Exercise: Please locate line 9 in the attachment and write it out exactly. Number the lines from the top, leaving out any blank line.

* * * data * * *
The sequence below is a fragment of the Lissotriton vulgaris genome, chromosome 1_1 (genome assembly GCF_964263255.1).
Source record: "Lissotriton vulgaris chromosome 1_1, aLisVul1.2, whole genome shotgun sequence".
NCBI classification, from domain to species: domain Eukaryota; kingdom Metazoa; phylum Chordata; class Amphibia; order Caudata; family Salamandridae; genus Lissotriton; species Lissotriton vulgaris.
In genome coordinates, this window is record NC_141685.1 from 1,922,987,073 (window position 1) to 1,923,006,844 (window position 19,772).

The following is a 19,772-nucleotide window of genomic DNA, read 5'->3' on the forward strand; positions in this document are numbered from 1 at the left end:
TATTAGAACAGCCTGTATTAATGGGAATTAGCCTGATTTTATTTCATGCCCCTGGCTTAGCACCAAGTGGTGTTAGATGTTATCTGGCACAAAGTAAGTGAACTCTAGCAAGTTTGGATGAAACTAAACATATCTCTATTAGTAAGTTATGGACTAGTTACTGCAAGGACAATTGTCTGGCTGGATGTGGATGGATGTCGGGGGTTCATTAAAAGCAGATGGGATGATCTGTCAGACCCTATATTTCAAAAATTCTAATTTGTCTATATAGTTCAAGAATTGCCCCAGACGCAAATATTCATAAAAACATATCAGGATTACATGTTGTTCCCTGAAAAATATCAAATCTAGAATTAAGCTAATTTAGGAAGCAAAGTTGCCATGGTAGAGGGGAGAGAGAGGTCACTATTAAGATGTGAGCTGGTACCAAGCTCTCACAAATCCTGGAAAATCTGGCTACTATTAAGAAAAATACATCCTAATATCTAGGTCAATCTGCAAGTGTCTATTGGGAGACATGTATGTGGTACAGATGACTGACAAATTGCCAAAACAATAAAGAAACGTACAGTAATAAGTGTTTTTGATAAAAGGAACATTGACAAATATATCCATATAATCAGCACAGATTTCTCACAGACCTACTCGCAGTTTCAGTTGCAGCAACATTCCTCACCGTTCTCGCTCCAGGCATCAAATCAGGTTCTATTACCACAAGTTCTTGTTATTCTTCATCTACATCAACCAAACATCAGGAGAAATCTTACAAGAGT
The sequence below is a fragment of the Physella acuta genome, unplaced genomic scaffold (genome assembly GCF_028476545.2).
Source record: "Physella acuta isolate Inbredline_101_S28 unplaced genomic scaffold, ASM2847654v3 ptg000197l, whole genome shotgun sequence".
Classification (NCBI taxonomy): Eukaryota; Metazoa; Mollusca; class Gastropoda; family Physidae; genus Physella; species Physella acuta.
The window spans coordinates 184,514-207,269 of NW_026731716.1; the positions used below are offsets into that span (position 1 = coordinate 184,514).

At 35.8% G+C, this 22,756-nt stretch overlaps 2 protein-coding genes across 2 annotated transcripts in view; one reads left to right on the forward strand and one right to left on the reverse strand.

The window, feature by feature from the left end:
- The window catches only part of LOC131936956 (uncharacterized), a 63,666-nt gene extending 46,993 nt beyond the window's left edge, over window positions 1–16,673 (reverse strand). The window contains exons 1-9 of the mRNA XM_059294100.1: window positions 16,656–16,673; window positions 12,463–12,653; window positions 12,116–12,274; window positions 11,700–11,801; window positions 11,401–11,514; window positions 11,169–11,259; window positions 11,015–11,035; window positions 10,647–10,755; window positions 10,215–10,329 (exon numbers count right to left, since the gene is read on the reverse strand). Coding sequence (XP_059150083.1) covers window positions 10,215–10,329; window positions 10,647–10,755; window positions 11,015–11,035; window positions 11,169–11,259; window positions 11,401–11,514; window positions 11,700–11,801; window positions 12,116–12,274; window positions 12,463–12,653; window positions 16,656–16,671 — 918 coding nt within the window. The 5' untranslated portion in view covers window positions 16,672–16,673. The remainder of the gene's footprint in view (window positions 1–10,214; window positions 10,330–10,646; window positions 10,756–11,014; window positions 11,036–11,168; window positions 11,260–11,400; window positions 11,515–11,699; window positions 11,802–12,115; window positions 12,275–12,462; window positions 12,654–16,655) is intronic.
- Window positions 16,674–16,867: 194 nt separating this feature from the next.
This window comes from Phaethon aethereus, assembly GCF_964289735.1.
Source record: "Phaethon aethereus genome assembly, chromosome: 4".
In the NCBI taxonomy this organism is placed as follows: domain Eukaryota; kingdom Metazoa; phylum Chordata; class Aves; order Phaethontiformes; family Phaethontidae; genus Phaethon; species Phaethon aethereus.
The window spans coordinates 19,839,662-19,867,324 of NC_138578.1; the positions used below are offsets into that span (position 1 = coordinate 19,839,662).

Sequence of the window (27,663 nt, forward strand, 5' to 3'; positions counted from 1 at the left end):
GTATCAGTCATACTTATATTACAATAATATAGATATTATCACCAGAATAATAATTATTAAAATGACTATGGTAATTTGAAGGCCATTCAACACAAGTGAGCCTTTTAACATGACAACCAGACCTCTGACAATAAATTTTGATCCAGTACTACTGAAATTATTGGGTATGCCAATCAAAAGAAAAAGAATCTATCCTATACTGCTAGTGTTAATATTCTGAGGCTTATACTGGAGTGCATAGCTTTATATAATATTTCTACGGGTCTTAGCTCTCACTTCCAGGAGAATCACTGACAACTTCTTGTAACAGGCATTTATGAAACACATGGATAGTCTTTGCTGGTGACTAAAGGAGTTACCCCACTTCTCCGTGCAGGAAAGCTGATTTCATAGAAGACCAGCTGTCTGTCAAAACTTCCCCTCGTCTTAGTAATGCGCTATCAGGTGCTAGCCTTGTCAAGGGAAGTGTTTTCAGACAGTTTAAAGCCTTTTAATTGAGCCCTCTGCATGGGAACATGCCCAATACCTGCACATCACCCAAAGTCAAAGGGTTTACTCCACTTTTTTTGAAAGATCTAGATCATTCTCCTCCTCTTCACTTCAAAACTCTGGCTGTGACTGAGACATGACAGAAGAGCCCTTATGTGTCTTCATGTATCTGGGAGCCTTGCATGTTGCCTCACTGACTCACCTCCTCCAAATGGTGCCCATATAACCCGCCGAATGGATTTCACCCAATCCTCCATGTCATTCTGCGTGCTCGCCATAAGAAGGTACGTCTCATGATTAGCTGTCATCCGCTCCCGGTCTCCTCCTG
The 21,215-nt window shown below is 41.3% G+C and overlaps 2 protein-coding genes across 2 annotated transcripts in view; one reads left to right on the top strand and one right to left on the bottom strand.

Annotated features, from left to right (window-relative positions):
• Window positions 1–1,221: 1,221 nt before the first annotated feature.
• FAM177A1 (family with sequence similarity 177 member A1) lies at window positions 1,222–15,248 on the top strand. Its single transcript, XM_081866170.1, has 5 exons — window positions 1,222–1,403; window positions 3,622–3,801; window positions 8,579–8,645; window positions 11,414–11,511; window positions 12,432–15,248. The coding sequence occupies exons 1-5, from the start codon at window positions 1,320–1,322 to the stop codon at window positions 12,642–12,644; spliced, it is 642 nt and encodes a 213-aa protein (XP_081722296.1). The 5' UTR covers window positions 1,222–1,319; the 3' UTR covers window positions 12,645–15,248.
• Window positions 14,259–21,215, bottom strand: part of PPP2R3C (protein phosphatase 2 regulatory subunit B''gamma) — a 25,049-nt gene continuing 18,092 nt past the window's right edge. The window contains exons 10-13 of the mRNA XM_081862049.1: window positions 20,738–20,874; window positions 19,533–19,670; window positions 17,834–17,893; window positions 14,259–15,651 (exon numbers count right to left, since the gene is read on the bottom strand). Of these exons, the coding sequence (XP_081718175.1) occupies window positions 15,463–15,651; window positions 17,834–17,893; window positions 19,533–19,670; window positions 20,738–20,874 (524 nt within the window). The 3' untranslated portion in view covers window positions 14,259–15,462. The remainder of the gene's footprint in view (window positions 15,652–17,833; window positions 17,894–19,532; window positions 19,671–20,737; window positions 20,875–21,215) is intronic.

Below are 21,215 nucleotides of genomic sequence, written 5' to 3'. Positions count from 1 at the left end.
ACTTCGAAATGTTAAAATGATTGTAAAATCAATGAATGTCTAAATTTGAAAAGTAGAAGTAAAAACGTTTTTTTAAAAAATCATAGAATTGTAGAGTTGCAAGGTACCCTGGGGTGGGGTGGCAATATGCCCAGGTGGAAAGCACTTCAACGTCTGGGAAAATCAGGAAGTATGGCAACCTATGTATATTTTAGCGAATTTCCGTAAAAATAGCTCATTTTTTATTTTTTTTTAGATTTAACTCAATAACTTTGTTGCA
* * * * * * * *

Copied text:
Classification (NCBI taxonomy): Eukaryota; Metazoa; Mollusca; class Gastropoda; family Physidae; genus Physella; species Physella acuta.